Under the Aquino administration, Edralin said, six unionists have already been killed.
“We have tasked the Department of Justice to double their efforts to strengthen the investigation and prosecution of labor-related cases,” Mr. Aquino said.
The President maintained that there is still good news for workers.
He said that the government was spending P180 million to hire more labor law compliance officers to stop companies from abusing contractual workers by renewing contracts every five months.
“We expect that by October, they will already be able to help apprehend those who violate our labor laws,” Mr. Aquino said.
The President ended the dialogue by saying that Labor Day must not be seen as a day for pickets and rallies but a day for celebration.
“It should be a happy day where both workers and employees celebrate a productive year,” he said.
“From now on, I hope we treat Labor Day as a Good Job Day. Let us end negativism. We have done a lot of positive things, and we have accomplished these not through complaining or blame-throwing but through cooperation. It is time we greet each other ‘good job,’” the President said.
Labor leaders described the breakfast meeting with the President as fruitless.
“The dialogue between Aquino and the country’s labor sector shows once again that engaging this government in dialogue is futile. It shows that his government treats these dialogues only as propaganda stunts,” said Elmer Labog, chairperson the Kilusang Mayo Uno.
“Aquino focused on his government’s efforts to generate jobs in order to blackmail workers into accepting poverty wages, contractual employment and repression. The truth is that his policies have failed to generate jobs and have only caused greater hunger and poverty among workers,” he said.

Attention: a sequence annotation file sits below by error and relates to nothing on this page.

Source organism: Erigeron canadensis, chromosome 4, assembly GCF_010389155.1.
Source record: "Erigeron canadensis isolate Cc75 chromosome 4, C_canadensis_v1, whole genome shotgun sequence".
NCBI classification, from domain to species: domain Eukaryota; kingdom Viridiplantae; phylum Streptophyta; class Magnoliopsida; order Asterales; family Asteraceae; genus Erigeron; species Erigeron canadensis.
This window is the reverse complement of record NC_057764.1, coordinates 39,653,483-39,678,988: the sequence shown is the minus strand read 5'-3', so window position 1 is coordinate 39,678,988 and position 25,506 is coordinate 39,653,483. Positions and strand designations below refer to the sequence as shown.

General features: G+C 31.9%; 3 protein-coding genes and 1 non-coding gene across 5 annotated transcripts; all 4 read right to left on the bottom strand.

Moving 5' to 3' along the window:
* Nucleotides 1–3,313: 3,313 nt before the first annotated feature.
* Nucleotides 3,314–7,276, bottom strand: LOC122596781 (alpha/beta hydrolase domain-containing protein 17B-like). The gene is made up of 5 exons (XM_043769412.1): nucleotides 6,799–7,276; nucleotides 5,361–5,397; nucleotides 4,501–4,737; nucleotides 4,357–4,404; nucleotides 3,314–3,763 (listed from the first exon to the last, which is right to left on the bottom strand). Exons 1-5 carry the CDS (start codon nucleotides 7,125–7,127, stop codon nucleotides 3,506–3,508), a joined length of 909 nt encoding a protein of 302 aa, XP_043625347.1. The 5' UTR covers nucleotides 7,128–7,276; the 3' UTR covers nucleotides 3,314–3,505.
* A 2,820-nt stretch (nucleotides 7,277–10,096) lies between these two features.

“It is ironic that President Aquino commends the country’s workers for a ‘good job’ in relation to the so-called growth of the economy but refuses to make this growth felt by workers in a concrete and immediate way.”
He said Aquino refused to give workers a significant wage hike, which would provide much-needed relief.
“Aquino’s promises will not be immediately felt by the country’s workers. The funds that he promised to the country’s workers will flow through government agencies and are subject to reduction, corruption and redirection,” he said.
The militant Partido ng Manggagawa belittled the non-wage benefits to be announced by the Palace on Labor Day.
“Workers are not children that can be pacified with candy. The Constitution mandated a living wage for workers but the state keeps minimum wages at starvation levels,” PM chairman Renato Magtubo said..
“Job fairs are simply job facilitation yet the real issue is employment generation. So-called economic growth has not translated to job creation. Unemployment remains at 7 percent and even college graduates constitute almost one fifth of the unemployed. The 400,000 jobs available at the job fairs cannot even provide for the 530,000 recent graduates,” Magtubo said.
he Trade Union Congress of the Philippines expressed dismay over the Labor Department’s announcement that there will be no wage increase this Labor Day.
TUCP spokesperson Alan Tanjusay said the government should listen to the voice of the workers and their need for a substantial wage increase.
The Federation of Free Workers said the workers were no longer expecting the government to grant a salary increase as a gift to workers this Labor Day.
“We just want substantial wage increase, whether it be legislated or through the wage board,” Julius Cainglet of FFW said.
Members of the Partido ng Manggagawa said they would stage an overnight vigil at the Mendiola Bridge near the Palace as part of their continuing campaign for a wage increase and other labor reforms.
But the Philippine Chamber of Commerce and Industry, the largest business organization in the country, called the wage hike demand of workers untimely, saying what is important now is for the government to attract more investors to create jobs to lower the unemployment rate.
“First, any wage increase at this moment is untimely because it takes one year after the latest wage hike before we can give another one,” PCCI president Miguel Varela said. “Second, what we should focus on must be how to create more jobs.” With Vito Barcelo and Julito Rada